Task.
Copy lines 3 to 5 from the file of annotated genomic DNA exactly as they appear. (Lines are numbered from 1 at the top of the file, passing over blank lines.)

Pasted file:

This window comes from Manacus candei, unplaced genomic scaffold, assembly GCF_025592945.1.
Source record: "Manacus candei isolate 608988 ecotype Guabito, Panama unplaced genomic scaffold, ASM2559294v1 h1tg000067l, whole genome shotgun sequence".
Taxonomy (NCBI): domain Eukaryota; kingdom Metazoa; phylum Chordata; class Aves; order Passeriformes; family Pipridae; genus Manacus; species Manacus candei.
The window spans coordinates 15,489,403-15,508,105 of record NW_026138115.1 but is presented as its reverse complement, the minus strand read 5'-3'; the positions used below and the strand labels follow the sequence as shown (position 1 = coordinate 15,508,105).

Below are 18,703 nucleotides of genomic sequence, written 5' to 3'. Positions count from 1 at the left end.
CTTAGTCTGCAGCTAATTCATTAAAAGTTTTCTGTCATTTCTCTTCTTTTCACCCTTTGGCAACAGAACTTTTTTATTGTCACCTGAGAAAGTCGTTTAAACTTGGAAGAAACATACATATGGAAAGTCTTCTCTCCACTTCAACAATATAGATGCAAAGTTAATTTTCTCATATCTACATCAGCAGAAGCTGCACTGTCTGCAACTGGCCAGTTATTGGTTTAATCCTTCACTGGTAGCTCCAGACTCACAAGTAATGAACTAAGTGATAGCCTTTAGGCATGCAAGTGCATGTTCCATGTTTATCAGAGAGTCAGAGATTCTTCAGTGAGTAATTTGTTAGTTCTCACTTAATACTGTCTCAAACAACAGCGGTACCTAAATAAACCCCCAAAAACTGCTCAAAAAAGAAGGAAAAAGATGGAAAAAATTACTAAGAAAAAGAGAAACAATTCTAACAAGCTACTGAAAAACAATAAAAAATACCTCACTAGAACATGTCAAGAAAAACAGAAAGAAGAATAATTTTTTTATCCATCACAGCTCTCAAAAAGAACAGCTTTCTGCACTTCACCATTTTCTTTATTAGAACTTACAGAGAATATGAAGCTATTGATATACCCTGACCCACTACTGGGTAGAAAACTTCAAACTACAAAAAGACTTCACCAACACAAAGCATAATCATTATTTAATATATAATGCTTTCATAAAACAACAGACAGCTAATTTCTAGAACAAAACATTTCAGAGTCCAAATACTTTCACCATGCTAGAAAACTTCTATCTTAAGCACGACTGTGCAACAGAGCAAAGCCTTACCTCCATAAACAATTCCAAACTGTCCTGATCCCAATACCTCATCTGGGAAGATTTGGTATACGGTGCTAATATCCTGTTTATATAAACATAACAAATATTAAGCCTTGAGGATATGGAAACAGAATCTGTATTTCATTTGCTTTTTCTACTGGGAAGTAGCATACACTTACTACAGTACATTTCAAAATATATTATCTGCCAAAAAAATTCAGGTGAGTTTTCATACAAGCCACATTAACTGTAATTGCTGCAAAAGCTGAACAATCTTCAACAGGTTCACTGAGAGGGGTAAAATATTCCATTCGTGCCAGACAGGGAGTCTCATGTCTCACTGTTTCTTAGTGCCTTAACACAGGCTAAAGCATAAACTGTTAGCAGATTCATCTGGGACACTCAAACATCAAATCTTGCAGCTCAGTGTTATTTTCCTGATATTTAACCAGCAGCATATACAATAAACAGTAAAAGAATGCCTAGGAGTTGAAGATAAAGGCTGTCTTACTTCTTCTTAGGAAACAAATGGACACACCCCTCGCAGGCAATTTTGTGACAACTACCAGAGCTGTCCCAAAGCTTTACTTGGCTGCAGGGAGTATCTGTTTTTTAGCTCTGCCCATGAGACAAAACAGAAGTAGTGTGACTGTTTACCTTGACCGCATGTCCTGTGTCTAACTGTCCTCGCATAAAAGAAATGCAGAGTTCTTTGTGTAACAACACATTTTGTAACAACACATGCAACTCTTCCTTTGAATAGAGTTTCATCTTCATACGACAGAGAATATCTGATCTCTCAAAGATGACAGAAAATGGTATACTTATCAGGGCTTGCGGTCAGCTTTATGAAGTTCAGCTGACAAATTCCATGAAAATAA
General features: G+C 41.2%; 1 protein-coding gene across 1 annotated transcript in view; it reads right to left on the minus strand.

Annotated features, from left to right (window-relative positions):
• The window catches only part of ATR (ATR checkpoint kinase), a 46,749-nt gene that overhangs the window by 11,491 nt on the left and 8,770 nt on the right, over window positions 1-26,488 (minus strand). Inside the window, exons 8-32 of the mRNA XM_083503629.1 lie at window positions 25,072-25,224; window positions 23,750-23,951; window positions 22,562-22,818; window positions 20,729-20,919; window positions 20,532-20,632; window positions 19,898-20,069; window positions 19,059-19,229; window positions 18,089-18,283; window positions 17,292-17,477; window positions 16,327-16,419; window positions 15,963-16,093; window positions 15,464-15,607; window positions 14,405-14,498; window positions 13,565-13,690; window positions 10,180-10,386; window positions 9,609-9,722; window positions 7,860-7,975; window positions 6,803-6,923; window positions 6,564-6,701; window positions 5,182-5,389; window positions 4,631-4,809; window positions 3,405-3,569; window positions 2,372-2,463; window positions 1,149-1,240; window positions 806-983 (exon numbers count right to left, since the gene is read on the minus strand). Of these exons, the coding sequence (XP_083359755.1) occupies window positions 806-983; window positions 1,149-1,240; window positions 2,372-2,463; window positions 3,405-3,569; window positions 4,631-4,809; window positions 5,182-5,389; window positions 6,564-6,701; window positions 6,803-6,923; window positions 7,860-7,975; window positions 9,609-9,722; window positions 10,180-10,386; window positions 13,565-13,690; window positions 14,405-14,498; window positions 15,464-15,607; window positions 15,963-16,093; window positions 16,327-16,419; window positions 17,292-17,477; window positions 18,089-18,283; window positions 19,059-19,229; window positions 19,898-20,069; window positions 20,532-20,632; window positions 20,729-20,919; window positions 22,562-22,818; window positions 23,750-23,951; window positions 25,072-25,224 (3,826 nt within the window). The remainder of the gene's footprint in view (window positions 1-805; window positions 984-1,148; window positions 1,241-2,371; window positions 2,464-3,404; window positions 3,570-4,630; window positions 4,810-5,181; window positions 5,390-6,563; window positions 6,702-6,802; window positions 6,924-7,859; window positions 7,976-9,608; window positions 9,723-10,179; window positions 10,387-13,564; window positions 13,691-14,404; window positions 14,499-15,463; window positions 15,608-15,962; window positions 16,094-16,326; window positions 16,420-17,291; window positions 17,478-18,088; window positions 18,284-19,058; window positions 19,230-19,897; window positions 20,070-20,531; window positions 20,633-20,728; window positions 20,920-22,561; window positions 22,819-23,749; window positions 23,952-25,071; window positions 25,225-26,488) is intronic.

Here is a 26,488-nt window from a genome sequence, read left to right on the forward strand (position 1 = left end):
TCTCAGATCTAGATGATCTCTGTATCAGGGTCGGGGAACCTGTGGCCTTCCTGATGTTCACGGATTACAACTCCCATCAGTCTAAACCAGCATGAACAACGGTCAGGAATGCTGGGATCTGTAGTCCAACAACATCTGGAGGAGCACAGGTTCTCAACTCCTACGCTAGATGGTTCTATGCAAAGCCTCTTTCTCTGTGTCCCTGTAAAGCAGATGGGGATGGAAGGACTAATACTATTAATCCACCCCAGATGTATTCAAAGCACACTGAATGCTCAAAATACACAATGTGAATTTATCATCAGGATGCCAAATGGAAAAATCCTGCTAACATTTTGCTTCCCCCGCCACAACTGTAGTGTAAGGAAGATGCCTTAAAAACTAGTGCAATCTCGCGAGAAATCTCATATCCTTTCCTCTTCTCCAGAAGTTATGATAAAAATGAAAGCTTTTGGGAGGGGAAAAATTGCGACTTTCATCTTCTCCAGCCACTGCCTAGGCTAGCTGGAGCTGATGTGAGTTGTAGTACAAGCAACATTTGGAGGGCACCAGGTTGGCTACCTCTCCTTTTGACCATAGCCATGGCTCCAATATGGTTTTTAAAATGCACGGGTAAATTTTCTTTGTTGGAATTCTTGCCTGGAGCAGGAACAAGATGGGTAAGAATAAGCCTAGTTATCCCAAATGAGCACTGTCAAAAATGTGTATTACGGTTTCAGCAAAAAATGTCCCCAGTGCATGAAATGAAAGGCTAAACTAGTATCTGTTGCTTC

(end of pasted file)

Taxonomy (NCBI): domain Eukaryota; kingdom Metazoa; phylum Chordata; class Aves; order Passeriformes; family Pipridae; genus Manacus; species Manacus candei.
The window spans coordinates 15,489,403-15,508,105 of record NW_026138115.1 but is presented as its reverse complement, the minus strand read 5'-3'; the positions used below and the strand labels follow the sequence as shown (position 1 = coordinate 15,508,105).

Below are 18,703 nucleotides of genomic sequence, written 5' to 3'. Positions count from 1 at the left end.